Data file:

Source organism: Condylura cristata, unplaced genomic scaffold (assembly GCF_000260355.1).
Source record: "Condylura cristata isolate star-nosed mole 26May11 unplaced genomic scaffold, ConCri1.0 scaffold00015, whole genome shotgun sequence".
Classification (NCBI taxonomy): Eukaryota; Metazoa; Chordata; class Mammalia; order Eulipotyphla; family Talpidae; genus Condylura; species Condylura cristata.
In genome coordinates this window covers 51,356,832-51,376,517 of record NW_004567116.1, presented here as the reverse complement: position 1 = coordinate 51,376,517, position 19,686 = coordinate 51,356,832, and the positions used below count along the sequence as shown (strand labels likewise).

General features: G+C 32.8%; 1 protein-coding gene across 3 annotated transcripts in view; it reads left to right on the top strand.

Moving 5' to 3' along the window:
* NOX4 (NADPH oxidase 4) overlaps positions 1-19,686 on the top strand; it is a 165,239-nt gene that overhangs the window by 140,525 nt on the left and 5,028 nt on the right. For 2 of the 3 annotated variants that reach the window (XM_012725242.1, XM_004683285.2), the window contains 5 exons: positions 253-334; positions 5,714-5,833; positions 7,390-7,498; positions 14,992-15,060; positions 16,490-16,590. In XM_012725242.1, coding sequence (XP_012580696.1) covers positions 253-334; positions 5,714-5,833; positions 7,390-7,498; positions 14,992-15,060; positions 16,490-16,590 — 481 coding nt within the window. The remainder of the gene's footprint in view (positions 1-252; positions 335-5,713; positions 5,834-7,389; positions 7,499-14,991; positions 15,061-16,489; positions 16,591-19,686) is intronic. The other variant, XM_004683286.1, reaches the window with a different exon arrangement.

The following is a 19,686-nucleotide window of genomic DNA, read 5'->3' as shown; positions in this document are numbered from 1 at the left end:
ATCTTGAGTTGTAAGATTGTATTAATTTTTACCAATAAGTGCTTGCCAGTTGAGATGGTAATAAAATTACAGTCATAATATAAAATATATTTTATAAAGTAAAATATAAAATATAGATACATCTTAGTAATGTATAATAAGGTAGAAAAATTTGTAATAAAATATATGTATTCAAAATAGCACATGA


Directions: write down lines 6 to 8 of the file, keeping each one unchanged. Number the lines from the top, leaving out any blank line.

Moving 5' to 3' along the window:
* NOX4 (NADPH oxidase 4) overlaps positions 1-19,686 on the top strand; it is a 165,239-nt gene that overhangs the window by 140,525 nt on the left and 5,028 nt on the right. For 2 of the 3 annotated variants that reach the window (XM_012725242.1, XM_004683285.2), the window contains 5 exons: positions 253-334; positions 5,714-5,833; positions 7,390-7,498; positions 14,992-15,060; positions 16,490-16,590. In XM_012725242.1, coding sequence (XP_012580696.1) covers positions 253-334; positions 5,714-5,833; positions 7,390-7,498; positions 14,992-15,060; positions 16,490-16,590 — 481 coding nt within the window. The remainder of the gene's footprint in view (positions 1-252; positions 335-5,713; positions 5,834-7,389; positions 7,499-14,991; positions 15,061-16,489; positions 16,591-19,686) is intronic. The other variant, XM_004683286.1, reaches the window with a different exon arrangement.

The following is a 19,686-nucleotide window of genomic DNA, read 5'->3' as shown; positions in this document are numbered from 1 at the left end: